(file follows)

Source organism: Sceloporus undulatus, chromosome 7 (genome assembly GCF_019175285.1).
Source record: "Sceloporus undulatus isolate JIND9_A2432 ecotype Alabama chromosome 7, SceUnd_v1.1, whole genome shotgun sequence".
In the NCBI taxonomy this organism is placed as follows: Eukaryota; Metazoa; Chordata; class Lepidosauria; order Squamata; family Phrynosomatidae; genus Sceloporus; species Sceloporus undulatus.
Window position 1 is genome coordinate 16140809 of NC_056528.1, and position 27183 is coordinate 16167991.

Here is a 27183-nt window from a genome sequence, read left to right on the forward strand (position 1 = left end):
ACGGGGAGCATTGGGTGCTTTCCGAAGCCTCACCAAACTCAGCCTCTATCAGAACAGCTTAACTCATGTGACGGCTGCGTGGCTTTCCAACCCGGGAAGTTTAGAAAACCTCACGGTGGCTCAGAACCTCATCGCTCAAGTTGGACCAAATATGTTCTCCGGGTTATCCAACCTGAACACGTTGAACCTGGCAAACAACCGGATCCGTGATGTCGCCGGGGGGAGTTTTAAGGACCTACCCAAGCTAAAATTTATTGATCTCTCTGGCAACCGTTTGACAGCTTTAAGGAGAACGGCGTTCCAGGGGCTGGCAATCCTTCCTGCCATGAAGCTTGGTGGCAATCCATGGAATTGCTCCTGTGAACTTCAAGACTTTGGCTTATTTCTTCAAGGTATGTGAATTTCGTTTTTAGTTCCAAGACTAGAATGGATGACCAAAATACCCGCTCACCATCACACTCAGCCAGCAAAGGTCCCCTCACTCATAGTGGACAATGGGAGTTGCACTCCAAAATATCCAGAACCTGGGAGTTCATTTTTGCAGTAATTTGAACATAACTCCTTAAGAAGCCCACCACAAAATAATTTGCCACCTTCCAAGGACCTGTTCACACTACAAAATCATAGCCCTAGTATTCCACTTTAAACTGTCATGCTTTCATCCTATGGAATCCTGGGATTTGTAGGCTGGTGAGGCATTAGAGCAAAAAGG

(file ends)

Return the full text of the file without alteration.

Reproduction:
Source organism: Sceloporus undulatus, chromosome 7 (genome assembly GCF_019175285.1).
Source record: "Sceloporus undulatus isolate JIND9_A2432 ecotype Alabama chromosome 7, SceUnd_v1.1, whole genome shotgun sequence".
In the NCBI taxonomy this organism is placed as follows: Eukaryota; Metazoa; Chordata; class Lepidosauria; order Squamata; family Phrynosomatidae; genus Sceloporus; species Sceloporus undulatus.
Window position 1 is genome coordinate 16140809 of NC_056528.1, and position 27183 is coordinate 16167991.

Here is a 27183-nt window from a genome sequence, read left to right on the forward strand (position 1 = left end):
ACGGGGAGCATTGGGTGCTTTCCGAAGCCTCACCAAACTCAGCCTCTATCAGAACAGCTTAACTCATGTGACGGCTGCGTGGCTTTCCAACCCGGGAAGTTTAGAAAACCTCACGGTGGCTCAGAACCTCATCGCTCAAGTTGGACCAAATATGTTCTCCGGGTTATCCAACCTGAACACGTTGAACCTGGCAAACAACCGGATCCGTGATGTCGCCGGGGGGAGTTTTAAGGACCTACCCAAGCTAAAATTTATTGATCTCTCTGGCAACCGTTTGACAGCTTTAAGGAGAACGGCGTTCCAGGGGCTGGCAATCCTTCCTGCCATGAAGCTTGGTGGCAATCCATGGAATTGCTCCTGTGAACTTCAAGACTTTGGCTTATTTCTTCAAGGTATGTGAATTTCGTTTTTAGTTCCAAGACTAGAATGGATGACCAAAATACCCGCTCACCATCACACTCAGCCAGCAAAGGTCCCCTCACTCATAGTGGACAATGGGAGTTGCACTCCAAAATATCCAGAACCTGGGAGTTCATTTTTGCAGTAATTTGAACATAACTCCTTAAGAAGCCCACCACAAAATAATTTGCCACCTTCCAAGGACCTGTTCACACTACAAAATCATAGCCCTAGTATTCCACTTTAAACTGTCATGCTTTCATCCTATGGAATCCTGGGATTTGTAGGCTGGTGAGGCATTAGAGCAAAAAGG